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Gluten sensitivity is difficult to deal with, but its more serious cousin, celiac disease, can be life threatening. In both cases, exposure to gluten causes an allergic reaction in the intestines. Symptoms of both gluten sensitivity and celiac disease range from mild discomfort, such as gastrointestinal distress, through to neurological issues such as memory loss and depression, a compromised immune system and problems conceiving or carrying a pregnancy to term. When you have sensitivity to gluten, your symptoms will generally be of the milder type. With celiac disease, your body`s autoimmune response causes damage to your intestines, which makes it impossible for you to absorb necessary nutrients. In fact, celiac disease is identified by an intestinal biopsy showing this damage to the intestines.

Gluten is a protein composite occurring in the mature seeds of wheat, barley and rye. It is what gives dough its elasticity, helps it to rise and creates bread`s distinctive chewy texture. Gluten is found in many different types of foods including breads, pasta, salad dressing, gravy, soy sauce, seasoned rice, vegetables in sauce and self-basting poultry. It is also found in cosmetics, hair products and skin care products, so it is crucial to read labels and be able to identify the other names that gluten goes by, including bulgur, durum flour, farina, graham flour, kamut, semolina and spelt.

Avoiding gluten if you have a mild sensitivity is not that difficult, but for those with celiac disease, it can be a challenge. Fortunately, there are steps you can take both at home and when dining out to decrease your risk of exposure.

When at home, store products containing gluten below gluten-free products to avoid the chance of crumbs, spills or leaks contaminating your gluten-free products. Keep a separate cutting board and toaster for gluten-free breads and a separate sifter for gluten-free flours if you bake. Never dip a knife or spoon back into a container of peanut butter, jelly, mayonnaise, mustard, sour cream or any other food, condiment or sauce after it has come into contact with gluten-containing bread or pasta. Do not re-use the oil from frying breaded foods when preparing gluten-free fried foods. Wash all pots, pans and utensils, including your barbecue grill, that come in contact with gluten thoroughly in hot, soapy water after each use if you can not afford to keep and label a second set.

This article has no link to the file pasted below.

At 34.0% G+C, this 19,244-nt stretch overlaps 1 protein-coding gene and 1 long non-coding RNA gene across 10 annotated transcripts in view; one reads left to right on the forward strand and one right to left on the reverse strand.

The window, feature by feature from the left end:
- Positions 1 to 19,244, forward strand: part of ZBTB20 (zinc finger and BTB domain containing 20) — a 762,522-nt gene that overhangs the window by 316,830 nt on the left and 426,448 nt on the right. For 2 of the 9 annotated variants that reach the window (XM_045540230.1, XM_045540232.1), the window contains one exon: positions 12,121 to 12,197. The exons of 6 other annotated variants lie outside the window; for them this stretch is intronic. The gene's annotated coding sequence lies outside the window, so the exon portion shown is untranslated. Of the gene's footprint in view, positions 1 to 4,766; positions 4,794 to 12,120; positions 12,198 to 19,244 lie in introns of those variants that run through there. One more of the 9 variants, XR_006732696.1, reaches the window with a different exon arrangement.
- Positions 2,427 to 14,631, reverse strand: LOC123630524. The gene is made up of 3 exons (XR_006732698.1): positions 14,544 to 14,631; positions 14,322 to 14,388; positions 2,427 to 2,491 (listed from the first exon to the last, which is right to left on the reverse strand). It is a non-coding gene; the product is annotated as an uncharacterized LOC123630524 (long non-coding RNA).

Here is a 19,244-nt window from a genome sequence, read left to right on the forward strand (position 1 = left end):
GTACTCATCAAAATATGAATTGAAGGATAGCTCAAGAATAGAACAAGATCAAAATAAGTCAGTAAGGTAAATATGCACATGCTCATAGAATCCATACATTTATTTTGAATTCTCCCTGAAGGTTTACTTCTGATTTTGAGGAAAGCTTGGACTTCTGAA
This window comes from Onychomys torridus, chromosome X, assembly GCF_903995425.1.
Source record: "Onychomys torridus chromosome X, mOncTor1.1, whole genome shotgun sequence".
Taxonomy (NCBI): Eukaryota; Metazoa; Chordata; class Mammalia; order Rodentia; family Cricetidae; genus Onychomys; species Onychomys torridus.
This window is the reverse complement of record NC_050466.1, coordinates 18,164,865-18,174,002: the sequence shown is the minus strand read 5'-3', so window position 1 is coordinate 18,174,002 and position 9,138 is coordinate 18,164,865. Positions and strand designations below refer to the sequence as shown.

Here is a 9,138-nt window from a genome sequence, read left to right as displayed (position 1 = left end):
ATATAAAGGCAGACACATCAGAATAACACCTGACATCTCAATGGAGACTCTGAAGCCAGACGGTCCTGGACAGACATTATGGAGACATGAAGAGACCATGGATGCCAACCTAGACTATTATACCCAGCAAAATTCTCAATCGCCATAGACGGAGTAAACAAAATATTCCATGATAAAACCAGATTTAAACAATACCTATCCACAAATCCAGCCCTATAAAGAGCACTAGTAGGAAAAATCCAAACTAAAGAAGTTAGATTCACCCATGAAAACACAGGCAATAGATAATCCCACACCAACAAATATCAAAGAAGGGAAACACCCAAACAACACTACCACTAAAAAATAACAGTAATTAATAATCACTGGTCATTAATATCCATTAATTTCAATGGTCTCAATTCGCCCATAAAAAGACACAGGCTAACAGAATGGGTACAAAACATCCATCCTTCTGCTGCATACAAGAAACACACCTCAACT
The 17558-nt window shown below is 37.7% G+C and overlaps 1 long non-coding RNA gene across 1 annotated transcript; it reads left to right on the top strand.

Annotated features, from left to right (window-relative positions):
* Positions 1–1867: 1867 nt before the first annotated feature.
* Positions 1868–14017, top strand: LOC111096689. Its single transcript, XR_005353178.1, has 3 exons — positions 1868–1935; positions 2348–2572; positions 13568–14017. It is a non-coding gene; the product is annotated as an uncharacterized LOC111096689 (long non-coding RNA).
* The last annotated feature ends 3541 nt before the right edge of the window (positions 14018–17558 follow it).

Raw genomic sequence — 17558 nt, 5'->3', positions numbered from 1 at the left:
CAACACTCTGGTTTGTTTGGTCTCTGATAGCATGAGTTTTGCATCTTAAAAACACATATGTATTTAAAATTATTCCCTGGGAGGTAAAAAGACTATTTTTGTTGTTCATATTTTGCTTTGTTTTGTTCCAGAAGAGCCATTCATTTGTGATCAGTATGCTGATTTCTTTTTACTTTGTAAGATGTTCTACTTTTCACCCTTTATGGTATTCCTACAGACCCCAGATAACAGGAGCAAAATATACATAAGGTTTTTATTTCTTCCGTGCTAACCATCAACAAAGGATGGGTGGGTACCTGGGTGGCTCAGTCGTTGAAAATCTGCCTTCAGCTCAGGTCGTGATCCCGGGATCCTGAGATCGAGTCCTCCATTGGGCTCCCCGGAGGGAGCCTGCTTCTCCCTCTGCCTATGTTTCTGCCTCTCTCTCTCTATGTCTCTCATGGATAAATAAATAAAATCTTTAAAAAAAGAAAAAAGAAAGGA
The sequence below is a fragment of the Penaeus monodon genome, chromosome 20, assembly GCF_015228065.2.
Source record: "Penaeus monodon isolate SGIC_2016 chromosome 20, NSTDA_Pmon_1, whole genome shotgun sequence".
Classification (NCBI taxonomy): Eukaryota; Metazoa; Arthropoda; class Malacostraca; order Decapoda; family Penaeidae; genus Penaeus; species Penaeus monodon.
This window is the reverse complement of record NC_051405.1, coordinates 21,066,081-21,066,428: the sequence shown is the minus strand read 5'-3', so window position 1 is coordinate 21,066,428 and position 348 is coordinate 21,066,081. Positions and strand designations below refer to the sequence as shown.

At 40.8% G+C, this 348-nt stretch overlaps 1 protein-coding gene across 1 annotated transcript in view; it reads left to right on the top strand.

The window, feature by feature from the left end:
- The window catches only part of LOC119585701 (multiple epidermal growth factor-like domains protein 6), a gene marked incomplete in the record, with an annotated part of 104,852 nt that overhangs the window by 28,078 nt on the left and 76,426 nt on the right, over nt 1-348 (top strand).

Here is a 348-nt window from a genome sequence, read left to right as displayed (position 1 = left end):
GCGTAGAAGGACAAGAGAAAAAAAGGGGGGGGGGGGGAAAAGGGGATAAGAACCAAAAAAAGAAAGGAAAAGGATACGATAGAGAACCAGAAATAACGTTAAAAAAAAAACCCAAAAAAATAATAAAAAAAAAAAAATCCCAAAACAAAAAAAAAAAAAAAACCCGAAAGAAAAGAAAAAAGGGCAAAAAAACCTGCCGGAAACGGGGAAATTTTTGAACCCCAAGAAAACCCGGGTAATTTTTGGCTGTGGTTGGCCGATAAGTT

It`s harder to stay gluten-free when dining out, but the main thing you can do to protect yourself or a loved one is to ask questions. Make your condition known to your waiter. Be clear about the possible consequences, because some people don`t take food related conditions as seriously as they should, especially if they have no personal experience of them. Educate yourself as to what foods are likely to contain gluten, especially the unexpected ones such as soy sauce and salad dressings. Ask your server to make sure that your meal is not fried in oil or cooked on a flat-top or in a pan that is also used for any fried or breaded foods. Avoid pizza parlors if possible because flour particles stay in the air for a while after the flour is used, making it almost impossible to avoid cross-contamination with other foods.

Knowledgeable gluten-aware websites such as recommend that you also check to make sure that CS catering equipment used by companies providing food and beverages for the personal and professional functions in your life practice appropriate gluten hygiene.

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